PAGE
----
View from The Hill

View from The Hill

Labor candidates asked to give pledges on a wide agenda of party reform

Bill Shorten will be asked to answer questions on party reform. AAP/Dan Peled

The rather extraordinary exercise in internal party democracy – at least for a major Australian party – that we’re seeing in the ALP is just leading to an appetite for more.

As Anthony Albanese and Bill Shorten travel the country, holding rallies of members and using the media to appeal for votes, a grassroots group called Local Labor is seeking detailed commitments from each candidate that, if elected, he would push for a much wider reform of the party.

Their answers will be distributed to the rank and file party members who will start voting this week. Up to 40,000 people are eligible to vote.

One of the ALP figures behind the questionnaire knows a thing or two about promoting the cause of party democracy. Race Mathews, a former federal and Victorian MP (and former state minister), who was founder of Local Labor and is one of its national patrons, worked with Gough Whitlam on party reform in the years before the election of Labor in 1972. That reform process was vital in making the ALP credible for office.

Other national patrons are Carmen Lawrence, Peter Beattie and John Faulkner.

Faulkner, together with former premiers Steve Bracks and Bob Carr, proposed wide ranging changes to make the ALP more democratic in a report done on the 2010 election. But only very limited progress was made at the 2011 ALP national conference, because the proposals threatened the vested interests of party power groups.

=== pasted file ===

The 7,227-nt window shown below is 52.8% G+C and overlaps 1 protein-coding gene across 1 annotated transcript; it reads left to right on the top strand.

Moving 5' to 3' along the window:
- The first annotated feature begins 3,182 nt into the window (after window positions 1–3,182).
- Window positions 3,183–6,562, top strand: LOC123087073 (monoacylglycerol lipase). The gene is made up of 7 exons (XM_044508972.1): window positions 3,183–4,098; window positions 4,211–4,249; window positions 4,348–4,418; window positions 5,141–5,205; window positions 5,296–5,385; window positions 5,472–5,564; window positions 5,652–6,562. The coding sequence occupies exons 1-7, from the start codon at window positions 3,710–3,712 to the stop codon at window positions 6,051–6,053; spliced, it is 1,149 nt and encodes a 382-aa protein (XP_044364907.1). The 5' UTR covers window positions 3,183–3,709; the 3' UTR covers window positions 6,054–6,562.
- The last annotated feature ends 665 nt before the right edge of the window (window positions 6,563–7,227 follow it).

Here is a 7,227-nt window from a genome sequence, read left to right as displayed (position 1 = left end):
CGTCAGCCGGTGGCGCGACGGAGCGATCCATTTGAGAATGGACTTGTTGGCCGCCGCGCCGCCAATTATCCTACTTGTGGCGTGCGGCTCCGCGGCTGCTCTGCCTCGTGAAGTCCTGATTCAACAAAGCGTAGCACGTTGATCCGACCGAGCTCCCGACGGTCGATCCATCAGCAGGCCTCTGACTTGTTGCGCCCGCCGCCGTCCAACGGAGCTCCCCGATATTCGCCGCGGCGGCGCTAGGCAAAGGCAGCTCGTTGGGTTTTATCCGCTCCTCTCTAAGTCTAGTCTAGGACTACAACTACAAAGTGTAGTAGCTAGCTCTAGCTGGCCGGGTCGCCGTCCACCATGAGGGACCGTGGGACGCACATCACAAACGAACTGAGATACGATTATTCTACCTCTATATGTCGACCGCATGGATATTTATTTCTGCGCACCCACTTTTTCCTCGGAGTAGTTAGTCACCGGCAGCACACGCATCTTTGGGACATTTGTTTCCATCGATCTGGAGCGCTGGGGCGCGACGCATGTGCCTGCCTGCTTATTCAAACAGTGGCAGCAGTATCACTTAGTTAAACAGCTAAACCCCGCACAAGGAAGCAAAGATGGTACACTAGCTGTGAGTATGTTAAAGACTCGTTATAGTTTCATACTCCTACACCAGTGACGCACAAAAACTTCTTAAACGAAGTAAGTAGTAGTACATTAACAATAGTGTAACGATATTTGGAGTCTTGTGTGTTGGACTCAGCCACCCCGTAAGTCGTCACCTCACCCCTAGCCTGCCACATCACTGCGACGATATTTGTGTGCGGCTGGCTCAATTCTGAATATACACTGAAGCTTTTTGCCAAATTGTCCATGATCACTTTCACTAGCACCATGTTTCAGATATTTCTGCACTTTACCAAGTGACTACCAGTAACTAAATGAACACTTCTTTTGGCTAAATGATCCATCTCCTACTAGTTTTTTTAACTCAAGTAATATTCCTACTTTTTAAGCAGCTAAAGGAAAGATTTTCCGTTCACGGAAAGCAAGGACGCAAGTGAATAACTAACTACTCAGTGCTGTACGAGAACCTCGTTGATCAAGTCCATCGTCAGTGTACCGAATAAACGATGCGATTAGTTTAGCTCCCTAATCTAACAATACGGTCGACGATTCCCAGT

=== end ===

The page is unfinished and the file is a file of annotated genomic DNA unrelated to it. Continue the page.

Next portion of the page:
Local Labor, which has more than 700 members, was set up to promote the report’s reforms.

In a statement tonight Mathews said this leadership election was “an historic opportunity” to get discussion of further changes, beyond the one now being implemented of allowing the membership a 50% say in choosing the leader.

Among the most important commitments being sought from the candidates are giving priority to locals in preselection and pushing for greater diversity of candidates, agreeing to direct election for all national and state ALP conference delegates, and making it easier for people to join the party, as well as creating a new category of “Labor supporters”.

The questionnaire asks their views on “trialling community based pre-selection primaries open to Labor members and registered Labor supporters and union members in all states and territories.”

The questionnaire also asks the candidates whether they would agree to:

  • establishing a reform implementation committee to audit and oversee progress on national, state and territory commitments to reform;

  • introducing annual state-of-the-party reports to measure the ALP’s health and effectiveness;

  • an education program for party members including ALP history, principles and policies and

  • increasing online consultation with members to ensure an input to policy formulation.

Mathews said reform was an inevitable process in any organisation wanting to grow and improve its effectiveness.

The involvement of grassroots community organisers in limiting losses in western Sydney was an indication of what could be achieved, he said. Such action would be particularly important in the next federal election where the Abbott government would have many seats on small margins.

Shorten and Albanese are to have at least three debates – in Sydney, Melbourne and Perth.

Both candidates today indicated the Labor government should not have hit single mothers in a controversial decision in the search for savings.